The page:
A recent story in the media about women’s prison exemplifies the ongoing debate amongst
family lawyers. Why does the court adopt different approaches when looking at men and
women and deciding how families should be organised and funded when they break up?
Some lawyers and judges still deny that the approach is influenced by gender and claim that
it’s all down to fairness.
At least Justice Minister, Simon Hughes, wasn’t in denial about gender neutrality when he
supported the view of women’s groups that women prisoners are essentially a 'special case' and different from male prisoners. They need to be in smaller establishments with greater
access to treatment for addiction and other mental health problems often attributable to their
So not like all the men then who overwhelmingly are also in prison because of problems with
addiction and other mental health issues caused by their upbringing.
Mr Hughes also cited the fact that ‘many more women have caring responsibilities than men
It’s an extraordinary approach in my view. It seems we can discriminate against men, in and
out of our judicial system with complete impunity.
May be Mr Nightingale will be able to play a small part in changing all that.
Rupert Nightingale was a house husband during his relationship with Kirsten Turner, a partner
with PwC. They were together for nearly 20 years. The couple agreed Mr Nightingale, a
photographer with a tiny earning capacity in comparison with his wife, should stay at home to
look after their daughter. The marriage came to an end in 2010 when their daughter was 7.
So how did the court approach this superficially conventional case to make sure the couple
was treated equally? Joint lives maintenance for Mr Nightingale and an acknowledgement
that he had a small notional earning capacity? Not a bit of it. The Judge, Mark Everall QC,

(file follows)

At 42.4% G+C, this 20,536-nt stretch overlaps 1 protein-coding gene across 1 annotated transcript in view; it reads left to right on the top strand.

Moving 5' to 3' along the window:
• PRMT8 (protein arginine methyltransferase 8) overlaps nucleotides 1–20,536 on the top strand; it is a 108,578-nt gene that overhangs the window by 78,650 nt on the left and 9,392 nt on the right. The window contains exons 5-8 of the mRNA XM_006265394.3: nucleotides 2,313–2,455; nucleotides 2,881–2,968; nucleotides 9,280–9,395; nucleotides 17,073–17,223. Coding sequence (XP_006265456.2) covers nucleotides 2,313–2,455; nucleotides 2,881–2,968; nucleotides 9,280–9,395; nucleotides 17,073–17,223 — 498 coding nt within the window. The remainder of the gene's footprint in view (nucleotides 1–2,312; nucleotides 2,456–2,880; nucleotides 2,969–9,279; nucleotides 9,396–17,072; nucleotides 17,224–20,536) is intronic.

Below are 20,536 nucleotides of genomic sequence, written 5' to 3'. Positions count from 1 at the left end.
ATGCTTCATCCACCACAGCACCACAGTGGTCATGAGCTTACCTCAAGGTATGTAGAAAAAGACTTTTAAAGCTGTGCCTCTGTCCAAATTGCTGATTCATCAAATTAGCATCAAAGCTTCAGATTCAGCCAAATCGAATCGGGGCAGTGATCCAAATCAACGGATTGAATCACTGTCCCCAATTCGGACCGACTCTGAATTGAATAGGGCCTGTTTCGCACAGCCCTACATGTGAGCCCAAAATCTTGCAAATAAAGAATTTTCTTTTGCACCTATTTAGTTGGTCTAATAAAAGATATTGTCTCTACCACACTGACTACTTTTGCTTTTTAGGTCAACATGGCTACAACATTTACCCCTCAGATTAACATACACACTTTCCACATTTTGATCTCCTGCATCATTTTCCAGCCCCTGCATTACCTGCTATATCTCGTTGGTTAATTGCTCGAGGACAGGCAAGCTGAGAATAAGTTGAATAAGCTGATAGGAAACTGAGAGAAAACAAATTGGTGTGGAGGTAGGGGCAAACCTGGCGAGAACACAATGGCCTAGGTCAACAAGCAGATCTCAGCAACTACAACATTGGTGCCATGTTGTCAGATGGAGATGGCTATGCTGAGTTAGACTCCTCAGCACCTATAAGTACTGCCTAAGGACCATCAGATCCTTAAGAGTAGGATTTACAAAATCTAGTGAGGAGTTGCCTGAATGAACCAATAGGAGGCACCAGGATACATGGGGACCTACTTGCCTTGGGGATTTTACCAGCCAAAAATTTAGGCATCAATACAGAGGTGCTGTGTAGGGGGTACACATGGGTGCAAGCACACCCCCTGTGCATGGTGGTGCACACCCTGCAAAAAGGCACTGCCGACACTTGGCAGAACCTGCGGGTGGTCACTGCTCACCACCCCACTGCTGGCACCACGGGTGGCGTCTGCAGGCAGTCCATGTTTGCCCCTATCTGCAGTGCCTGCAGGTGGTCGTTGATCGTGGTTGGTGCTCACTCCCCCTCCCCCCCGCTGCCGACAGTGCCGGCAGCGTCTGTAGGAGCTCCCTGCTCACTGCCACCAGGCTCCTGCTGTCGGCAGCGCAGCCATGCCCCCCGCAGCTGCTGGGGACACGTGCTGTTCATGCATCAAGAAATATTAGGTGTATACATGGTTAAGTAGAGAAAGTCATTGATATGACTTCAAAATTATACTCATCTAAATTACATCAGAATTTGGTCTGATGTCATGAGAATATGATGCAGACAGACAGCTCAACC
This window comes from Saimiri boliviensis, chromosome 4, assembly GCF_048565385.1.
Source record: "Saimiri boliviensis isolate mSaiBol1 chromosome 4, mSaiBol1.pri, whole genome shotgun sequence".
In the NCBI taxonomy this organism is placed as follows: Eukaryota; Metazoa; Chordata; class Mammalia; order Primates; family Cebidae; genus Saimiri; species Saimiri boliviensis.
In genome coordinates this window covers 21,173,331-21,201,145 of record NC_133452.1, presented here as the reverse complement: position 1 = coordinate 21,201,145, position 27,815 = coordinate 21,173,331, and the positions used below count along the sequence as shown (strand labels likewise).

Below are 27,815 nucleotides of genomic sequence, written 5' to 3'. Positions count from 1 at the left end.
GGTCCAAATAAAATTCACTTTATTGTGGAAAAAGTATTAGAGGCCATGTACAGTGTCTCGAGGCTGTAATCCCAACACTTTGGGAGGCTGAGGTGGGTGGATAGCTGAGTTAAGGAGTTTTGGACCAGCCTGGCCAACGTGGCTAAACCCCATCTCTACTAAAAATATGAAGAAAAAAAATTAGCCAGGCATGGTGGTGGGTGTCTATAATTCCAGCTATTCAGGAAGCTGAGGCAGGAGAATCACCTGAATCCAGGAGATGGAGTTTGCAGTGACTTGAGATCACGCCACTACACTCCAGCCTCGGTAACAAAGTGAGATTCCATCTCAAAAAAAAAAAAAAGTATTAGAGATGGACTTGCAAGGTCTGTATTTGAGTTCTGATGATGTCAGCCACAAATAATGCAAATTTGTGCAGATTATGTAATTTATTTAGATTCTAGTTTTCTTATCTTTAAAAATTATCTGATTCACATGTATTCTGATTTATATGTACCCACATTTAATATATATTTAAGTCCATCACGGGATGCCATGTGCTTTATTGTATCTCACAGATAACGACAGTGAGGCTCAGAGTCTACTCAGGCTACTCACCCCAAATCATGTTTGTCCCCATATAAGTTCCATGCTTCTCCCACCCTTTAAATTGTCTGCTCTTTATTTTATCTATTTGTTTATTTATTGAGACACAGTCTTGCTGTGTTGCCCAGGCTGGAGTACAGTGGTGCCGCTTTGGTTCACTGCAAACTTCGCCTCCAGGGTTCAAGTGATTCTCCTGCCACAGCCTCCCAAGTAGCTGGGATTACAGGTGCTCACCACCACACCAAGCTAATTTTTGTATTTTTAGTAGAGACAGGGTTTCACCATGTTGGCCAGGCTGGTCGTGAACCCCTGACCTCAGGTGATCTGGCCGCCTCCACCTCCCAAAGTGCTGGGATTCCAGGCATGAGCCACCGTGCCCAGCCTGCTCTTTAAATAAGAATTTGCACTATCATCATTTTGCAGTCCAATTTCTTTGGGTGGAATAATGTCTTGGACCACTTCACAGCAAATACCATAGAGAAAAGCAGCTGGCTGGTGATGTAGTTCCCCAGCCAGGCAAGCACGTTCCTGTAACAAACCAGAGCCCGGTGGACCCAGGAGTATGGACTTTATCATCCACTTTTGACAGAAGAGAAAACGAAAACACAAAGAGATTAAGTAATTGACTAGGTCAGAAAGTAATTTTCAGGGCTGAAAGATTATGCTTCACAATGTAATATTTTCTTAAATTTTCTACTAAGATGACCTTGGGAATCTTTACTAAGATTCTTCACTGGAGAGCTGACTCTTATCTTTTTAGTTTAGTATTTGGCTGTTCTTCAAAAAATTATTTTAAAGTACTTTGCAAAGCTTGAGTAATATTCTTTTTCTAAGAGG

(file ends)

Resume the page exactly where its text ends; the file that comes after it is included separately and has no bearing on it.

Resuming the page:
decided it was time Mr Nightingale dug deep and went out and got himself a proper job.
Now as all family lawyers know, wives in this situation are regarded as being at a distinct
disadvantage when it comes to rejoining the job market. With a husband earning £420,000
and a daughter at primary school, I would go so far as to say that I don’t think a Judge would
expect a wife in her 40s to get a job for at least a few years. I’ve even had a qualified solicitor
in her 30s awarded joint lives maintenance. I cannot begin to list the number of wives who
were planning to train as aromatherapists, counsellors and interior designers (notwithstanding
their stellar academic qualifications) who were never expected to earn more than £10,000 a
year. Some were awarded significant training costs for careers that were never going to earn
them more than £15,000 a year.
Very different for Mr Nightingale. How can anyone say that this was not the result of gender
We know it to be true. I still tell husbands that they cannot guarantee that the court will look
kindly on a maintenance claim even when it would be guaranteed if they’d been wife and
mother rather than lazy, work-shy, testosterone-lite man.
Then the Judge turned to looking at the parties’ housing needs. Ms Turner had already
bought herself a new home worth £1.3m using her, no doubt very significant, mortgage capacity. Mr Nightingale has been told that he can have a housing budget of £300,000 (he
won’t have any mortgage capacity) and that this will be found from the sale of the former
I have never seen a case where a husband capable of buying a replacement property worth
£1.3m has not been expected to provide a home of at least equal value to their wife after a 19
year relationship when the wife has been at home with the couple’s daughter.
Mr Nightingale has now been given permission to appeal to the Court of Appeal. Let’s hope
this is the start of a fight back against the thoroughly dishonest way in which the court,
certainly in London, has been approaching these sorts of cases for the last 20 or so years.
Let’s also hope that Mr Nightingale doesn’t get so frustrated that he takes to drink and then
does something foolish and against the law. Because he won’t have access to the cuddly
prison regime that Simon Hughes has in mind for the female prison population.
The views expressed by contributing authors are not necessarily those of Family Law or Jordan Publishing and should not be considered as legal advice.